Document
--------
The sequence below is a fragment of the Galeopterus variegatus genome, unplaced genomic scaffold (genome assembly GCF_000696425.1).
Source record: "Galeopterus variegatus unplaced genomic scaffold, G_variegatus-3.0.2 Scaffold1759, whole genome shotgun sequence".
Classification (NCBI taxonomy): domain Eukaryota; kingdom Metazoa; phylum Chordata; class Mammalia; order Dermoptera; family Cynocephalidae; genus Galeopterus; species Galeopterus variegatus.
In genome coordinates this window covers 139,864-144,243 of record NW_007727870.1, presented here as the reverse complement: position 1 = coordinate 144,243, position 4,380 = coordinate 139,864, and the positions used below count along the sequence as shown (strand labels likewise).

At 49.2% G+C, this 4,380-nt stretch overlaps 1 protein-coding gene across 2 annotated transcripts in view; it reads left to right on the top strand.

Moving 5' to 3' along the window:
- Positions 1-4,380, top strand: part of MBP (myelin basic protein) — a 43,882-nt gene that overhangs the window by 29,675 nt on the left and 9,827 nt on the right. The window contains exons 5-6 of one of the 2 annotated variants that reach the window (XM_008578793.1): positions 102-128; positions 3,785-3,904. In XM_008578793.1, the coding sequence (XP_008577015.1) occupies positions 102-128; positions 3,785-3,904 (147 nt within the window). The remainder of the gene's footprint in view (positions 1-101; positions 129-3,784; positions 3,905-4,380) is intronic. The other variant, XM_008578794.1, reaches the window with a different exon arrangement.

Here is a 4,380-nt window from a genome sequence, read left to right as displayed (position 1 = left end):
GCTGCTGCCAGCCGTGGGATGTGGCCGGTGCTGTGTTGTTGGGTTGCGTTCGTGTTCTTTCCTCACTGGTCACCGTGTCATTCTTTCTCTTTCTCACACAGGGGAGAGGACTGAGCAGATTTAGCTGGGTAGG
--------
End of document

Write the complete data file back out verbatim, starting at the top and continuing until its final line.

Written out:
The sequence below is a fragment of the Galeopterus variegatus genome, unplaced genomic scaffold (genome assembly GCF_000696425.1).
Source record: "Galeopterus variegatus unplaced genomic scaffold, G_variegatus-3.0.2 Scaffold1759, whole genome shotgun sequence".
Classification (NCBI taxonomy): domain Eukaryota; kingdom Metazoa; phylum Chordata; class Mammalia; order Dermoptera; family Cynocephalidae; genus Galeopterus; species Galeopterus variegatus.
In genome coordinates this window covers 139,864-144,243 of record NW_007727870.1, presented here as the reverse complement: position 1 = coordinate 144,243, position 4,380 = coordinate 139,864, and the positions used below count along the sequence as shown (strand labels likewise).

At 49.2% G+C, this 4,380-nt stretch overlaps 1 protein-coding gene across 2 annotated transcripts in view; it reads left to right on the top strand.

Moving 5' to 3' along the window:
- Positions 1-4,380, top strand: part of MBP (myelin basic protein) — a 43,882-nt gene that overhangs the window by 29,675 nt on the left and 9,827 nt on the right. The window contains exons 5-6 of one of the 2 annotated variants that reach the window (XM_008578793.1): positions 102-128; positions 3,785-3,904. In XM_008578793.1, the coding sequence (XP_008577015.1) occupies positions 102-128; positions 3,785-3,904 (147 nt within the window). The remainder of the gene's footprint in view (positions 1-101; positions 129-3,784; positions 3,905-4,380) is intronic. The other variant, XM_008578794.1, reaches the window with a different exon arrangement.

Here is a 4,380-nt window from a genome sequence, read left to right as displayed (position 1 = left end):
GCTGCTGCCAGCCGTGGGATGTGGCCGGTGCTGTGTTGTTGGGTTGCGTTCGTGTTCTTTCCTCACTGGTCACCGTGTCATTCTTTCTCTTTCTCACACAGGGGAGAGGACTGAGCAGATTTAGCTGGGTAGG